Social Entrepreneurs Are Change Masters

Wednesday, 2 April, 2008 - 08:36

Revolutionising Life on the PlanetJan BeetonWhat kinds of change do social entrepreneurs create?Most information defining the social entrepreneur seems to focus on the goodness they create for mankind

Revolutionising Life on the Planet

Jan Beeton

What kinds of change do social entrepreneurs create?

Most information defining the social entrepreneur seems to focus on the goodness they create for mankind and other life and the fact that they bring about social change. A question that really interests the writer about social entrepreneurship is, however, what kind of change is really needed to create a new world, and do most of the people we call social entrepreneurs really bring this about?

There are two different kinds of change which need to be looked at to explore the answers to my questions - First and Second Order Change.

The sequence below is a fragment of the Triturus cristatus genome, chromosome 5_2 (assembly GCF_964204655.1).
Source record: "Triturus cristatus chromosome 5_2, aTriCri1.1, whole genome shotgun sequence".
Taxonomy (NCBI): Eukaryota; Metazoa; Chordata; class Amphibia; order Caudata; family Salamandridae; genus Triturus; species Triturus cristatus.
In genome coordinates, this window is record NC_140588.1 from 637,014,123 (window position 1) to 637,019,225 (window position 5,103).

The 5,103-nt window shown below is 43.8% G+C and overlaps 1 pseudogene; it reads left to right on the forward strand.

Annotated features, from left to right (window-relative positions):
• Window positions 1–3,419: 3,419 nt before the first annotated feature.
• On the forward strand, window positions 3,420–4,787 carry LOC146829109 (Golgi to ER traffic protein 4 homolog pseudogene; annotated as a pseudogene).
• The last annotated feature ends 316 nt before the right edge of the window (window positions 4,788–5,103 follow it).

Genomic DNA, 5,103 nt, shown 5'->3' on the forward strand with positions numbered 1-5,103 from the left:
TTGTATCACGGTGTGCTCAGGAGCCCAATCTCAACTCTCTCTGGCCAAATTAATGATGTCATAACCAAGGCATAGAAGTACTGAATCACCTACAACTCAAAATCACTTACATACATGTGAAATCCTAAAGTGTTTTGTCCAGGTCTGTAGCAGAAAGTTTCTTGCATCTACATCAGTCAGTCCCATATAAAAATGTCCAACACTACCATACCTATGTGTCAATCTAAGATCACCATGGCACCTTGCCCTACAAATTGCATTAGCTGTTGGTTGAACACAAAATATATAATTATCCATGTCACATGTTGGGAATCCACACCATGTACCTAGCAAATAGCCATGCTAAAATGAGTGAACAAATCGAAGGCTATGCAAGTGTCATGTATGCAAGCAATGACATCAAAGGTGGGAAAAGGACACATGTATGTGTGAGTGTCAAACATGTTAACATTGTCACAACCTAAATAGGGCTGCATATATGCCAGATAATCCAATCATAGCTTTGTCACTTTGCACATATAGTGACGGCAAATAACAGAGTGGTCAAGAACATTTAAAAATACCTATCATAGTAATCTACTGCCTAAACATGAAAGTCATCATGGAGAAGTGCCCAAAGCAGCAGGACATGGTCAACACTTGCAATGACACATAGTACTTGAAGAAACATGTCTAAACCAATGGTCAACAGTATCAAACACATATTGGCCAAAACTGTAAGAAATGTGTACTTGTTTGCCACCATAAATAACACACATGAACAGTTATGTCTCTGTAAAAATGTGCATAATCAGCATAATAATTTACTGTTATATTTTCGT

First Order Change Shuffles Deckchairs on the Titanic

All that really changes is the view: how you see the same reality. The reality itself does not change. First Order change reshapes what is.  

Shuffling deckchairs on the Titanic didn’t stop it from sinking

First-order change is doing more - or less - of something we are already doing. In other words, we make an adjustment to the way things are, or the way we are as people. But things are still recognisable as the way they used to be, or people are much the same as they were. The characteristics of First-Order change are as follow:

  • It is always reversible (you can always go back to the way things were before the change);
  • Adjustments are made within the existing structure;
  • You can either do more or less of something;
  • Balance is restored;